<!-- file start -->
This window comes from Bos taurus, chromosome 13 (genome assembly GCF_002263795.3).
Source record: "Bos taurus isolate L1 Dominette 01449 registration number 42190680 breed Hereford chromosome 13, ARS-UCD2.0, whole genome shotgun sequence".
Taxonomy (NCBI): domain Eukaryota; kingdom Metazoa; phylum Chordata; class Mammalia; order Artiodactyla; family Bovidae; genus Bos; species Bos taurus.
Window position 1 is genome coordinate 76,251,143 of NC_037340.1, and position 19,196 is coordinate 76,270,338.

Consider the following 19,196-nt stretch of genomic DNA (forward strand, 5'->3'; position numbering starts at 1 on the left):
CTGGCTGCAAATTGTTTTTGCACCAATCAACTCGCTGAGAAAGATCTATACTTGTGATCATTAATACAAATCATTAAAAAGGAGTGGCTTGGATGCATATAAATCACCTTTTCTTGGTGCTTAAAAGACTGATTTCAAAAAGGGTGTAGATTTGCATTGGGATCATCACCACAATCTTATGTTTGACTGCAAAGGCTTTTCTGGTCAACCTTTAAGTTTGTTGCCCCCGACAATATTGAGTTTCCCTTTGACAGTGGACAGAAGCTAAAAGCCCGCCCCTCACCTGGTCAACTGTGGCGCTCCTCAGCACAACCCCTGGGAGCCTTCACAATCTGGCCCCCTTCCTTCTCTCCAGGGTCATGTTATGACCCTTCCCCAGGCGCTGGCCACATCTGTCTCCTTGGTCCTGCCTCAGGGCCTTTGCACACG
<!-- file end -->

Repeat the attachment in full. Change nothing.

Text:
This window comes from Bos taurus, chromosome 13 (genome assembly GCF_002263795.3).
Source record: "Bos taurus isolate L1 Dominette 01449 registration number 42190680 breed Hereford chromosome 13, ARS-UCD2.0, whole genome shotgun sequence".
Taxonomy (NCBI): domain Eukaryota; kingdom Metazoa; phylum Chordata; class Mammalia; order Artiodactyla; family Bovidae; genus Bos; species Bos taurus.
Window position 1 is genome coordinate 76,251,143 of NC_037340.1, and position 19,196 is coordinate 76,270,338.

Consider the following 19,196-nt stretch of genomic DNA (forward strand, 5'->3'; position numbering starts at 1 on the left):
CTGGCTGCAAATTGTTTTTGCACCAATCAACTCGCTGAGAAAGATCTATACTTGTGATCATTAATACAAATCATTAAAAAGGAGTGGCTTGGATGCATATAAATCACCTTTTCTTGGTGCTTAAAAGACTGATTTCAAAAAGGGTGTAGATTTGCATTGGGATCATCACCACAATCTTATGTTTGACTGCAAAGGCTTTTCTGGTCAACCTTTAAGTTTGTTGCCCCCGACAATATTGAGTTTCCCTTTGACAGTGGACAGAAGCTAAAAGCCCGCCCCTCACCTGGTCAACTGTGGCGCTCCTCAGCACAACCCCTGGGAGCCTTCACAATCTGGCCCCCTTCCTTCTCTCCAGGGTCATGTTATGACCCTTCCCCAGGCGCTGGCCACATCTGTCTCCTTGGTCCTGCCTCAGGGCCTTTGCACACG